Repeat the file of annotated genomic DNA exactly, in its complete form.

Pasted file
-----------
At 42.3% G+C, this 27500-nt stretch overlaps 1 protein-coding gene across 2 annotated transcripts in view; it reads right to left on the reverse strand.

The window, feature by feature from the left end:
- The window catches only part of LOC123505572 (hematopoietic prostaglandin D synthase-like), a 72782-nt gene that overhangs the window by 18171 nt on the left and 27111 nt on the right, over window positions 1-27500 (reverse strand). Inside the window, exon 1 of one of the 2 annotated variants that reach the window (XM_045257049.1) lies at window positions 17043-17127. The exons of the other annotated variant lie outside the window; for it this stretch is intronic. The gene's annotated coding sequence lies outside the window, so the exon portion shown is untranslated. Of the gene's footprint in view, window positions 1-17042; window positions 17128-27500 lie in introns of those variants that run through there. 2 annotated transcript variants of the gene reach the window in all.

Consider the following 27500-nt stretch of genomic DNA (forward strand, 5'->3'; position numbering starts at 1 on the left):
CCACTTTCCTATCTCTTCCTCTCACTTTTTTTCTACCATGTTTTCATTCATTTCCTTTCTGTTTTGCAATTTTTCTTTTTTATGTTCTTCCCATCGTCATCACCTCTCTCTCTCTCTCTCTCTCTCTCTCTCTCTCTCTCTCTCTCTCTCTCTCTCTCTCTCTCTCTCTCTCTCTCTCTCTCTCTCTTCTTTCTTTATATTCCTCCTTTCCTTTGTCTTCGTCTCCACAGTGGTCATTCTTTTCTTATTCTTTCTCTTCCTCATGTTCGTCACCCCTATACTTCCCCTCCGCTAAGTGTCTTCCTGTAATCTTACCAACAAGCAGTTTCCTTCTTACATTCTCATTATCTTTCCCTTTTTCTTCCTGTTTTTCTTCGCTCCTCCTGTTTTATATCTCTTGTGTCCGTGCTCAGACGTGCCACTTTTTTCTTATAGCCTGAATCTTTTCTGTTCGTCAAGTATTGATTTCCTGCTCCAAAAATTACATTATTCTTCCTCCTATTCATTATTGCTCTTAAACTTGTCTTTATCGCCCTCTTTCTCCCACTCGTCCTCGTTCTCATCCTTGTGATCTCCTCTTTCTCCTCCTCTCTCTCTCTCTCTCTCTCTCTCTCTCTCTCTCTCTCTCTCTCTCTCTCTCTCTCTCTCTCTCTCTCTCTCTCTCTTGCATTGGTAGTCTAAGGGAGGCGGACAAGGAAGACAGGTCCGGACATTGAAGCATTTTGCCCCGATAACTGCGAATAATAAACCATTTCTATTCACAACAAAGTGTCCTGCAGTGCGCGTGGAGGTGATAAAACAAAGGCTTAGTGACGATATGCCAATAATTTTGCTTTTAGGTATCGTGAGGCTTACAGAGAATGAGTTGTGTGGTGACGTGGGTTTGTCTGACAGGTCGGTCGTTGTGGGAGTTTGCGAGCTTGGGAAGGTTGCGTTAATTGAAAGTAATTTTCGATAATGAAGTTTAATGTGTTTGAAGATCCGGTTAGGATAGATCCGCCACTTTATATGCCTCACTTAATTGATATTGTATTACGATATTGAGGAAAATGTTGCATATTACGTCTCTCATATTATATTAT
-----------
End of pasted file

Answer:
At 42.3% G+C, this 27500-nt stretch overlaps 1 protein-coding gene across 2 annotated transcripts in view; it reads right to left on the reverse strand.

The window, feature by feature from the left end:
- The window catches only part of LOC123505572 (hematopoietic prostaglandin D synthase-like), a 72782-nt gene that overhangs the window by 18171 nt on the left and 27111 nt on the right, over window positions 1-27500 (reverse strand). Inside the window, exon 1 of one of the 2 annotated variants that reach the window (XM_045257049.1) lies at window positions 17043-17127. The exons of the other annotated variant lie outside the window; for it this stretch is intronic. The gene's annotated coding sequence lies outside the window, so the exon portion shown is untranslated. Of the gene's footprint in view, window positions 1-17042; window positions 17128-27500 lie in introns of those variants that run through there. 2 annotated transcript variants of the gene reach the window in all.

Consider the following 27500-nt stretch of genomic DNA (forward strand, 5'->3'; position numbering starts at 1 on the left):
CCACTTTCCTATCTCTTCCTCTCACTTTTTTTCTACCATGTTTTCATTCATTTCCTTTCTGTTTTGCAATTTTTCTTTTTTATGTTCTTCCCATCGTCATCACCTCTCTCTCTCTCTCTCTCTCTCTCTCTCTCTCTCTCTCTCTCTCTCTCTCTCTCTCTCTCTCTCTCTCTCTCTCTCTCTCTCTTCTTTCTTTATATTCCTCCTTTCCTTTGTCTTCGTCTCCACAGTGGTCATTCTTTTCTTATTCTTTCTCTTCCTCATGTTCGTCACCCCTATACTTCCCCTCCGCTAAGTGTCTTCCTGTAATCTTACCAACAAGCAGTTTCCTTCTTACATTCTCATTATCTTTCCCTTTTTCTTCCTGTTTTTCTTCGCTCCTCCTGTTTTATATCTCTTGTGTCCGTGCTCAGACGTGCCACTTTTTTCTTATAGCCTGAATCTTTTCTGTTCGTCAAGTATTGATTTCCTGCTCCAAAAATTACATTATTCTTCCTCCTATTCATTATTGCTCTTAAACTTGTCTTTATCGCCCTCTTTCTCCCACTCGTCCTCGTTCTCATCCTTGTGATCTCCTCTTTCTCCTCCTCTCTCTCTCTCTCTCTCTCTCTCTCTCTCTCTCTCTCTCTCTCTCTCTCTCTCTCTCTCTCTCTCTCTCTCTCTCTTGCATTGGTAGTCTAAGGGAGGCGGACAAGGAAGACAGGTCCGGACATTGAAGCATTTTGCCCCGATAACTGCGAATAATAAACCATTTCTATTCACAACAAAGTGTCCTGCAGTGCGCGTGGAGGTGATAAAACAAAGGCTTAGTGACGATATGCCAATAATTTTGCTTTTAGGTATCGTGAGGCTTACAGAGAATGAGTTGTGTGGTGACGTGGGTTTGTCTGACAGGTCGGTCGTTGTGGGAGTTTGCGAGCTTGGGAAGGTTGCGTTAATTGAAAGTAATTTTCGATAATGAAGTTTAATGTGTTTGAAGATCCGGTTAGGATAGATCCGCCACTTTATATGCCTCACTTAATTGATATTGTATTACGATATTGAGGAAAATGTTGCATATTACGTCTCTCATATTATATTAT